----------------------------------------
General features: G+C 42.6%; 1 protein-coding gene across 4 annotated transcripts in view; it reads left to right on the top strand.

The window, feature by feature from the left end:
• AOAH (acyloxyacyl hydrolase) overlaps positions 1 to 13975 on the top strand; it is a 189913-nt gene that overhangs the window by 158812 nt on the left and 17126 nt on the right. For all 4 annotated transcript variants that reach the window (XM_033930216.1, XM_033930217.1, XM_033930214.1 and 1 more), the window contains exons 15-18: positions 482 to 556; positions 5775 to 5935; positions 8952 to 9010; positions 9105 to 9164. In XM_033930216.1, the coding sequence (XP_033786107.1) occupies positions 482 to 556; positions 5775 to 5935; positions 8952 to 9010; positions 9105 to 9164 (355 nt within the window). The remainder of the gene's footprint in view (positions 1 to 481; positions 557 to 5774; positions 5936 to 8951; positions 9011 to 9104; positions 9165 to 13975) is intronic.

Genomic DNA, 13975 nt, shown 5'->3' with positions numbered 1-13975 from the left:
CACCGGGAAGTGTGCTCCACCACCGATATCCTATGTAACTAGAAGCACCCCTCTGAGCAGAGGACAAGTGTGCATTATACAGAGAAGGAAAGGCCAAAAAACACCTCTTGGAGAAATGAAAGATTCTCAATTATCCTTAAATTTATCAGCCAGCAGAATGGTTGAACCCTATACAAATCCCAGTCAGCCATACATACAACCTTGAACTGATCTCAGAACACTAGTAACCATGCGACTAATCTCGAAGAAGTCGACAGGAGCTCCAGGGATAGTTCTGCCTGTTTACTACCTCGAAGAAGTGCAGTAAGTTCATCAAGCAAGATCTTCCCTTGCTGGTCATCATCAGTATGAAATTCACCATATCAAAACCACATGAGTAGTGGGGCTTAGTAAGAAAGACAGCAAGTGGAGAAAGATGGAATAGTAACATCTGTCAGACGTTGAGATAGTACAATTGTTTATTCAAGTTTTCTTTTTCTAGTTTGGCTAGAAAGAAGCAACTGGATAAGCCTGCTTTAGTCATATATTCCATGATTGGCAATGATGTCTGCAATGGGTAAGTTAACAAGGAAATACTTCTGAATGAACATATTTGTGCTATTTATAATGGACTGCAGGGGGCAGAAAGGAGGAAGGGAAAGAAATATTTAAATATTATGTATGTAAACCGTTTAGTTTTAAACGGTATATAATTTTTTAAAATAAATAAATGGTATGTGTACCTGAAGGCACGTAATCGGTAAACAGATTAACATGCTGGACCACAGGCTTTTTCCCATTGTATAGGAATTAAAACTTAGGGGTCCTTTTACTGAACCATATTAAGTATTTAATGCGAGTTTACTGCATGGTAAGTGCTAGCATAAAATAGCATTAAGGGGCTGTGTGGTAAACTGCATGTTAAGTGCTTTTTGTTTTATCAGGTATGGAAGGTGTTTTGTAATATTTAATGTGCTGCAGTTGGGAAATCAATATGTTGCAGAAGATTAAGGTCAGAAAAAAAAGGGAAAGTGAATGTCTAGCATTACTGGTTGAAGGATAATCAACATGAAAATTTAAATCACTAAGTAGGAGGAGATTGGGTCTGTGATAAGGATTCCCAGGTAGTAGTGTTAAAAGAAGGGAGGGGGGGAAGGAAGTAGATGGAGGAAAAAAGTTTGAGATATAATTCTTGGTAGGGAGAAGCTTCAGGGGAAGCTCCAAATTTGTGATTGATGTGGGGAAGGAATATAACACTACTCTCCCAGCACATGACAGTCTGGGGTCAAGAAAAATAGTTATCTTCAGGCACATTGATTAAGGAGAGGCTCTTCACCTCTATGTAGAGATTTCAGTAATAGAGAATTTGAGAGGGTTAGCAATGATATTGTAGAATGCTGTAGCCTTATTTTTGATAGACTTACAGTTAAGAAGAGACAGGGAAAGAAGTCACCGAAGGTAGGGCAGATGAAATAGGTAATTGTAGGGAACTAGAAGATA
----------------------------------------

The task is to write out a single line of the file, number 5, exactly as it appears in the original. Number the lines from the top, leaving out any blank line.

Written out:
CACCGGGAAGTGTGCTCCACCACCGATATCCTATGTAACTAGAAGCACCCCTCTGAGCAGAGGACAAGTGTGCATTATACAGAGAAGGAAAGGCCAAAAAACACCTCTTGGAGAAATGAAAGATTCTCAATTATCCTTAAATTTATCAGCCAGCAGAATGGTTGAACCCTATACAAATCCCAGTCAGCCATACATACAACCTTGAACTGATCTCAGAACACTAGTAACCATGCGACTAATCTCGAAGAAGTCGACAGGAGCTCCAGGGATAGTTCTGCCTGTTTACTACCTCGAAGAAGTGCAGTAAGTTCATCAAGCAAGATCTTCCCTTGCTGGTCATCATCAGTATGAAATTCACCATATCAAAACCACATGAGTAGTGGGGCTTAGTAAGAAAGACAGCAAGTGGAGAAAGATGGAATAGTAACATCTGTCAGACGTTGAGATAGTACAATTGTTTATTCAAGTTTTCTTTTTCTAGTTTGGCTAGAAAGAAGCAACTGGATAAGCCTGCTTTAGTCATATATTCCATGATTGGCAATGATGTCTGCAATGGGTAAGTTAACAAGGAAATACTTCTGAATGAACATATTTGTGCTATTTATAATGGACTGCAGGGGGCAGAAAGGAGGAAGGGAAAGAAATATTTAAATATTATGTATGTAAACCGTTTAGTTTTAAACGGTATATAATTTTTTAAAATAAATAAATGGTATGTGTACCTGAAGGCACGTAATCGGTAAACAGATTAACATGCTGGACCACAGGCTTTTTCCCATTGTATAGGAATTAAAACTTAGGGGTCCTTTTACTGAACCATATTAAGTATTTAATGCGAGTTTACTGCATGGTAAGTGCTAGCATAAAATAGCATTAAGGGGCTGTGTGGTAAACTGCATGTTAAGTGCTTTTTGTTTTATCAGGTATGGAAGGTGTTTTGTAATATTTAATGTGCTGCAGTTGGGAAATCAATATGTTGCAGAAGATTAAGGTCAGAAAAAAAAGGGAAAGTGAATGTCTAGCATTACTGGTTGAAGGATAATCAACATGAAAATTTAAATCACTAAGTAGGAGGAGATTGGGTCTGTGATAAGGATTCCCAGGTAGTAGTGTTAAAAGAAGGGAGGGGGGGAAGGAAGTAGATGGAGGAAAAAAGTTTGAGATATAATTCTTGGTAGGGAGAAGCTTCAGGGGAAGCTCCAAATTTGTGATTGATGTGGGGAAGGAATATAACACTACTCTCCCAGCACATGACAGTCTGGGGTCAAGAAAAATAGTTATCTTCAGGCACATTGATTAAGGAGAGGCTCTTCACCTCTATGTAGAGATTTCAGTAATAGAGAATTTGAGAGGGTTAGCAATGATATTGTAGAATGCTGTAGCCTTATTTTTGATAGACTTACAGTTAAGAAGAGACAGGGAAAGAAGTCACCGAAGGTAGGGCAGATGAAATAGGTAATTGTAGGGAACTAGAAGATA